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signs of some good analysis however i would say that this piece of work was worth an A grade. do go into slightly more in depth analysis. however, it seems really good so far maybe offer some more alternative interpretations of certain words. and maybe structure the opening sentence of each paragraph slightly better. message me if you need any more help
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I'm hoping that an A will be enough as I got full UMS in the coursework and am usually better at poetry... Just hoping tomorrow isn't an absolute nightmare!
In this passage, how does Steinbeck present the death of Curley’s wife? Refer closely to the passage in your answer.
In the passage, Steinbeck presents Curley’s wife as she “struggled violently under his hands”, which shows the lack of power that she holds in the situation. The use of the verb “struggled” holds connotations of frantic desperation, and reveals that she is helpless under the strength of Lennie’s “hands”. This idea of being unable to break free from Lennie’s hold is shown through the violent verbs “writhed” and “battered”, which elicits sympathy from the reader to Curley’s wife’s fate. Steinbeck’s description of Curley’s wife’s eyes as “wild with terror” shows the reader the fear she feels in the last moments of her life, and the word “wild” highlights the intensity of her feelings. This links back to the idea that even as she “continued to struggle”, there is no chance of survival for her as she’s fated to die, and the reader feels pity at her hopeless actions.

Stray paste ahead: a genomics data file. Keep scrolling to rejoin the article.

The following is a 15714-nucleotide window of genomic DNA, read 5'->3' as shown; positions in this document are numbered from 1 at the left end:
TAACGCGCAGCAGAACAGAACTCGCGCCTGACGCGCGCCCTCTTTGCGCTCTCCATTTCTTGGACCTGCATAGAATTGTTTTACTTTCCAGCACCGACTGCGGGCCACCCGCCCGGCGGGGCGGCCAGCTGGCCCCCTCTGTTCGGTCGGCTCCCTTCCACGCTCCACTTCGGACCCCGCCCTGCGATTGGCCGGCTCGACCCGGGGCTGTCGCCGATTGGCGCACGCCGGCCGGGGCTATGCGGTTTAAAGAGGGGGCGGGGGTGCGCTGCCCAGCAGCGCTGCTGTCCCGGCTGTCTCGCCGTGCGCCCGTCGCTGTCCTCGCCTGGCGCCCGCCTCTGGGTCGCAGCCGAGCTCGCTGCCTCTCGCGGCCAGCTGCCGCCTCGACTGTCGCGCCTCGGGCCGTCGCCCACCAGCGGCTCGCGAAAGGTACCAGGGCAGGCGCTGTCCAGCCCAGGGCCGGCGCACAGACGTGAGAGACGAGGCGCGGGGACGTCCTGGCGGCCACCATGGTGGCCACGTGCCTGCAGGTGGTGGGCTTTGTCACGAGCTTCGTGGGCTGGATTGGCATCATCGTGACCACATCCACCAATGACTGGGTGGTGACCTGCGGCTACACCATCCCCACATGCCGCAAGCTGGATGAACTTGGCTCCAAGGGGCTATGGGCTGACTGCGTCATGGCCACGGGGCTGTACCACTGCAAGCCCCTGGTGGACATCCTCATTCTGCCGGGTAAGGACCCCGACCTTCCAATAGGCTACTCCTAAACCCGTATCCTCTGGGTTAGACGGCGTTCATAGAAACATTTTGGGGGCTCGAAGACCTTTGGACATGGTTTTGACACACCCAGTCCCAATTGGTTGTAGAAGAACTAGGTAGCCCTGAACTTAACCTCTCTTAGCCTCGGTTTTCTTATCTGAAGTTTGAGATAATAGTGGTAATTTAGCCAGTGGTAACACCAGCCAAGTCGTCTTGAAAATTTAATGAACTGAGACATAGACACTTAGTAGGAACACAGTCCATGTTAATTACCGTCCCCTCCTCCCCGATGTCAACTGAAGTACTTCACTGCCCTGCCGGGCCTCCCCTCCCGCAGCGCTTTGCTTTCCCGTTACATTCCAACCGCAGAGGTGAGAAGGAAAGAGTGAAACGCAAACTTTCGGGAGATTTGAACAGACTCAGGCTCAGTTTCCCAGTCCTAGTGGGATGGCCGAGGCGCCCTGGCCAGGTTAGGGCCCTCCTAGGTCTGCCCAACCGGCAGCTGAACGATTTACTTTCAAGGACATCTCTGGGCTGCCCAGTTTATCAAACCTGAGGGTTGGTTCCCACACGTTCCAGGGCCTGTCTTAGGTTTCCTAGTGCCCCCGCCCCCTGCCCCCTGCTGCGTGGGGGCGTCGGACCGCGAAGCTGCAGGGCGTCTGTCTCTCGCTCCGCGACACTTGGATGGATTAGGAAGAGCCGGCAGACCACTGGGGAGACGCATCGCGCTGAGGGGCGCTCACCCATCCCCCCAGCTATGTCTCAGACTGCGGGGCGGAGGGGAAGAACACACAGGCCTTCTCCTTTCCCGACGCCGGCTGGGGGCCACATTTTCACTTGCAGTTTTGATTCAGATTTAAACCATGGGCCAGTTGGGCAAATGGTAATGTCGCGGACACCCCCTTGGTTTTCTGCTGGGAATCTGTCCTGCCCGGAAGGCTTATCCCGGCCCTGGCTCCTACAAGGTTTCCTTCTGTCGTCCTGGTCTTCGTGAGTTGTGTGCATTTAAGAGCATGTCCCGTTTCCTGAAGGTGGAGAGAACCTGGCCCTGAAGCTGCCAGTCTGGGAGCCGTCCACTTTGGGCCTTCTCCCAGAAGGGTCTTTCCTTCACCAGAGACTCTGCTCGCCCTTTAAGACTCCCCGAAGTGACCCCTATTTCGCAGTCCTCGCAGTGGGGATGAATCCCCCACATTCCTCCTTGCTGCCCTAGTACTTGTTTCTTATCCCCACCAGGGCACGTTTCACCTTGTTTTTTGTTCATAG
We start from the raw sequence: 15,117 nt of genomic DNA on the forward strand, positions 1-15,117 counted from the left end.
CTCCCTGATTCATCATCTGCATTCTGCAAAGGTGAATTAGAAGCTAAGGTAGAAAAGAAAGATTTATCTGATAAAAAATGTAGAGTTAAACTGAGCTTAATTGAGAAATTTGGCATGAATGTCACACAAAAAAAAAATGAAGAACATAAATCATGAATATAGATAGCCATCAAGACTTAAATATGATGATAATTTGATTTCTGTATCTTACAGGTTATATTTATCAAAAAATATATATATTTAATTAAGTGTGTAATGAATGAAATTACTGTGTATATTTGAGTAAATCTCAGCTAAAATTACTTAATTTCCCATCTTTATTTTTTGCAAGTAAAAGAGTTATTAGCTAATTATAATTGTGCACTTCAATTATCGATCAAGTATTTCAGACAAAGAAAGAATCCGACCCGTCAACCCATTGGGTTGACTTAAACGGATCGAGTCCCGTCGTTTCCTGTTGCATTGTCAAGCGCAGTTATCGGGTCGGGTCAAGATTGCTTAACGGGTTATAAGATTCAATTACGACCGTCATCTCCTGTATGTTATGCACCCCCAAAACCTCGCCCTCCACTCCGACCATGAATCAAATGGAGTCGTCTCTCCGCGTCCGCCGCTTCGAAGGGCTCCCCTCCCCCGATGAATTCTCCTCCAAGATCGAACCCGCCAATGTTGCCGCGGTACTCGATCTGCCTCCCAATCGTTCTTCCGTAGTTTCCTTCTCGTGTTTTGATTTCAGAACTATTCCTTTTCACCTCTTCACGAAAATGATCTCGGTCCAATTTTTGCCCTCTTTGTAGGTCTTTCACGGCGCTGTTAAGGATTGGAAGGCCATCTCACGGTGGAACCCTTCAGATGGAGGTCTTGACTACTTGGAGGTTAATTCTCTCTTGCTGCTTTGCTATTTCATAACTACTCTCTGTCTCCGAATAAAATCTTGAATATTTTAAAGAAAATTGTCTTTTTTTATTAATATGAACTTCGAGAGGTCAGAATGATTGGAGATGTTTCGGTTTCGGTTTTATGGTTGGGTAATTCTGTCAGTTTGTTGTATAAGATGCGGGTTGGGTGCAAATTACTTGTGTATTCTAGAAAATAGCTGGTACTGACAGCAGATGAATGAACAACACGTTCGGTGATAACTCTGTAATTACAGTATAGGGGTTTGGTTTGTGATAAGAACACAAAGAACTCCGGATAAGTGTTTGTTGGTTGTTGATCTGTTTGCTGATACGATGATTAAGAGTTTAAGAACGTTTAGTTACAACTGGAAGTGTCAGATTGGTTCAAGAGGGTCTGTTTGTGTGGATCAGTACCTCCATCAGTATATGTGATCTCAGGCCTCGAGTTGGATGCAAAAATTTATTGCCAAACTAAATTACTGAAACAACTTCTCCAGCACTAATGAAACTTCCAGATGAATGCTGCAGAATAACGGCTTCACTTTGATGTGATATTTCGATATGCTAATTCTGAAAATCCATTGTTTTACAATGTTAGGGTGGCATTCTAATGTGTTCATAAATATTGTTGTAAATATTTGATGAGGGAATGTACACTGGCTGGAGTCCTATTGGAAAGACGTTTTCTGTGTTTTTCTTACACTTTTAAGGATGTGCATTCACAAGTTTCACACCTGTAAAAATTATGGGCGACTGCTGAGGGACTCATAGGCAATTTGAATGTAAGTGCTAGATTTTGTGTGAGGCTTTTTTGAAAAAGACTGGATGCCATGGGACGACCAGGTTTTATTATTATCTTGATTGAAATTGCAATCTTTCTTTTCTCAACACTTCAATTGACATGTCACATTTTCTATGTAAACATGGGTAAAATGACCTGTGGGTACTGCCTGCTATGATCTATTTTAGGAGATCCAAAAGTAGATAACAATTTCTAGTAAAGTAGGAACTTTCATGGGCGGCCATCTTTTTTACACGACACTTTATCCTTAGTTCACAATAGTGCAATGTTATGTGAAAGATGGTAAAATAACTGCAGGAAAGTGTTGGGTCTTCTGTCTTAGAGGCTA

This idea of Lennie having total control over her is echoed later in the passage as he “shook her”, and consequently, “her body flopped like a fish.” The fricative of the repeated f of “flopped” and “fish” causes the mouth to form a baring threatening action, which may relate to the animalistic imagery used to describe Curley’s wife. The verb “flopped” is quite a desperate gesture, and links to earlier in the novella when her husband also “flopped like a fish” at the mercy of Lennie’s hold, suggesting the one thing they have in common is their vulnerability to Lennie. Alternatively, Steinbeck may be suggesting that she is like a fish on the line, making one last attempt to escape and survive before her neck is “broken”. This idea that Curley’s wife can do nothing against Lennie is perhaps Steinbeck portraying an overall message that women are powerless at the hands of men, and therefore considered inferior during 1930s America.
Steinbeck is presenting irony in Curley’s wife’s death as Lennie “carefully removed his hand from over her mouth”, but only after he had “broken her neck”. The adverb “carefully” shows the care he is taking to ensure she isn’t hurt, even though the reader is aware that she is already dead. When it finally dawns on him that he “done another bad thing”, Lennie “pawed up the hay until it partly covered her”. Her Steinbeck may be presenting the idea that just like the puppy he killed earlier, her death can simply be brushed away and forgotten by simply hiding the body. This introduces Steinbeck’s idea that people during the 1930s are disposable, and hold the same importance as animals.
http://filestore.aqa.org.uk/subjects...H-QP-JUN15.PDF for the extract